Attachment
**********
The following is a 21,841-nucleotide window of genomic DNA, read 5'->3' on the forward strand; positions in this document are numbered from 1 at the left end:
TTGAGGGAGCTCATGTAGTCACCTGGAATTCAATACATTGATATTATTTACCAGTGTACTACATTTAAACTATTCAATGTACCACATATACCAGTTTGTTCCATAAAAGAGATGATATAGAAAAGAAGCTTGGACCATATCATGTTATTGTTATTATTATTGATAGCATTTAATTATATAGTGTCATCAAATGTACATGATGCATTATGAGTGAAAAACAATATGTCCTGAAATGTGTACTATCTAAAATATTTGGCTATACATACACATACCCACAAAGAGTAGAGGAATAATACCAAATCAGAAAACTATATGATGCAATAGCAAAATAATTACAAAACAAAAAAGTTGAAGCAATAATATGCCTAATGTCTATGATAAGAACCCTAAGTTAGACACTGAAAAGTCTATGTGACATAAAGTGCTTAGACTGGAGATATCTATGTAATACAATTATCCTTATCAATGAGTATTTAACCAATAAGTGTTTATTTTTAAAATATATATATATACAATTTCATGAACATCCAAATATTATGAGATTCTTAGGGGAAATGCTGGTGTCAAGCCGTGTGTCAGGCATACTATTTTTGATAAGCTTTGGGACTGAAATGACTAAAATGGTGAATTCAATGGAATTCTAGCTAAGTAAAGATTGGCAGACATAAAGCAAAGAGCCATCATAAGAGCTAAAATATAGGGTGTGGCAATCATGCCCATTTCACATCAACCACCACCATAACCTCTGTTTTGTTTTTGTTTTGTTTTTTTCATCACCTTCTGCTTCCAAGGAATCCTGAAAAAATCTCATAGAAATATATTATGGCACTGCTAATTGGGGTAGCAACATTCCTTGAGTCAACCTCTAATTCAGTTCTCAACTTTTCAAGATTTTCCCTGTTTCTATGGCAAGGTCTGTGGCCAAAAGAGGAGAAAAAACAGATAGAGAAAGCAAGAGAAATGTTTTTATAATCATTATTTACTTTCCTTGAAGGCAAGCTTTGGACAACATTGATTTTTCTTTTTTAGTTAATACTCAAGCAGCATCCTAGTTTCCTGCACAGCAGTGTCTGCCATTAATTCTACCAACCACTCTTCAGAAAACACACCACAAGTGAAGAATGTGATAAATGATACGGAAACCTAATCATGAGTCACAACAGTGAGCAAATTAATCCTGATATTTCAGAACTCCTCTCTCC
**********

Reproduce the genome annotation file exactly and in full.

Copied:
The following is a 21,841-nucleotide window of genomic DNA, read 5'->3' on the forward strand; positions in this document are numbered from 1 at the left end:
TTGAGGGAGCTCATGTAGTCACCTGGAATTCAATACATTGATATTATTTACCAGTGTACTACATTTAAACTATTCAATGTACCACATATACCAGTTTGTTCCATAAAAGAGATGATATAGAAAAGAAGCTTGGACCATATCATGTTATTGTTATTATTATTGATAGCATTTAATTATATAGTGTCATCAAATGTACATGATGCATTATGAGTGAAAAACAATATGTCCTGAAATGTGTACTATCTAAAATATTTGGCTATACATACACATACCCACAAAGAGTAGAGGAATAATACCAAATCAGAAAACTATATGATGCAATAGCAAAATAATTACAAAACAAAAAAGTTGAAGCAATAATATGCCTAATGTCTATGATAAGAACCCTAAGTTAGACACTGAAAAGTCTATGTGACATAAAGTGCTTAGACTGGAGATATCTATGTAATACAATTATCCTTATCAATGAGTATTTAACCAATAAGTGTTTATTTTTAAAATATATATATATACAATTTCATGAACATCCAAATATTATGAGATTCTTAGGGGAAATGCTGGTGTCAAGCCGTGTGTCAGGCATACTATTTTTGATAAGCTTTGGGACTGAAATGACTAAAATGGTGAATTCAATGGAATTCTAGCTAAGTAAAGATTGGCAGACATAAAGCAAAGAGCCATCATAAGAGCTAAAATATAGGGTGTGGCAATCATGCCCATTTCACATCAACCACCACCATAACCTCTGTTTTGTTTTTGTTTTGTTTTTTTCATCACCTTCTGCTTCCAAGGAATCCTGAAAAAATCTCATAGAAATATATTATGGCACTGCTAATTGGGGTAGCAACATTCCTTGAGTCAACCTCTAATTCAGTTCTCAACTTTTCAAGATTTTCCCTGTTTCTATGGCAAGGTCTGTGGCCAAAAGAGGAGAAAAAACAGATAGAGAAAGCAAGAGAAATGTTTTTATAATCATTATTTACTTTCCTTGAAGGCAAGCTTTGGACAACATTGATTTTTCTTTTTTAGTTAATACTCAAGCAGCATCCTAGTTTCCTGCACAGCAGTGTCTGCCATTAATTCTACCAACCACTCTTCAGAAAACACACCACAAGTGAAGAATGTGATAAATGATACGGAAACCTAATCATGAGTCACAACAGTGAGCAAATTAATCCTGATATTTCAGAACTCCTCTCTCC